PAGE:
The S&P 500 and ETFs pegged to the U.S. blue-chip index finally set new intraday highs on Wednesday even though most individual investors still don’t seem to have much faith in the rally.
SPDR S&P 500 (NYSEArca: SPY) traded as high as $158.84 a share on Wednesday, eclipsing its October 2007 record high of $157.52 a share.
The S&P 500 joins the Dow Jones Industrial Average in retracing at least 100% of the losses suffered during the financial crisis.
However, many investors doubt the rally as the Federal Reserve continues to inject liquidity and the employment market remains soft.
“Markets are extended at this point, but the rally has been led by defensive stocks, and any bad news, such as last Friday’s jobs data, will give investors incentives to take profits,” said Gary Thayer, chief macro strategist at Wells Fargo Advisors, in a Financial Times report. [The Other ‘Great Rotation’ to Defensive Sector ETFs]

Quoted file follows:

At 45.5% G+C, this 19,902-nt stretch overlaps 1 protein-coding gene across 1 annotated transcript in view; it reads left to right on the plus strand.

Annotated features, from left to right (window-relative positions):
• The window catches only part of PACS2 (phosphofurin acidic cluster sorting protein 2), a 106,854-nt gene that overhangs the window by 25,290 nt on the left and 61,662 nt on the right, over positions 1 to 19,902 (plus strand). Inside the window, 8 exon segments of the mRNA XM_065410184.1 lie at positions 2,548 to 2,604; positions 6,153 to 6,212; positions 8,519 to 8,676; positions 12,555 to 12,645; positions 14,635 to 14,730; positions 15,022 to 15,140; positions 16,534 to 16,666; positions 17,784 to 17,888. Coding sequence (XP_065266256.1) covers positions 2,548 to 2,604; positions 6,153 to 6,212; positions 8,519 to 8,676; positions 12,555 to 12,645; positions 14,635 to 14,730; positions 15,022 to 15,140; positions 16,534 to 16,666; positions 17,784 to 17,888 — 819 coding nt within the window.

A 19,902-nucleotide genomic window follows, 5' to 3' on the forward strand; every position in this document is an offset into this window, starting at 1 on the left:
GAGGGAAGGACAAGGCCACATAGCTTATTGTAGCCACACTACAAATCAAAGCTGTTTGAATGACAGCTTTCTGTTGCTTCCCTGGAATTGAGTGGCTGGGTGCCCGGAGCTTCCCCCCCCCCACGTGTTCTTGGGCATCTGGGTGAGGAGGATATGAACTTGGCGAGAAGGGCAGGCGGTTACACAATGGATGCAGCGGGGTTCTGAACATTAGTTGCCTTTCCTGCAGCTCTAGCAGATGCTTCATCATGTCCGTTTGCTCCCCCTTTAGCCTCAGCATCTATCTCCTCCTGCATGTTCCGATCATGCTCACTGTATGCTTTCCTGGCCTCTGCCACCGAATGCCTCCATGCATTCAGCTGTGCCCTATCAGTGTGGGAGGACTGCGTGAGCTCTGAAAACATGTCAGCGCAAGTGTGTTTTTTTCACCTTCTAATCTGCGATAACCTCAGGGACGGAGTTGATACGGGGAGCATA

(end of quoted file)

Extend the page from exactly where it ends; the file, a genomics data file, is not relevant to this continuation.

“We believe overall fundamentals are good and that the Fed will not slow the quantitative easing program prematurely. Once the economy is truly improving and the stimulus is gradually withdrawn, markets will still be supported by positive growth,” he added.
However, Tomi Kilgore at WSJ.com’s MarketBeat blog reports that even as the S&P 500 hits a new all-time high, fewer stocks are participating in the index’s rally.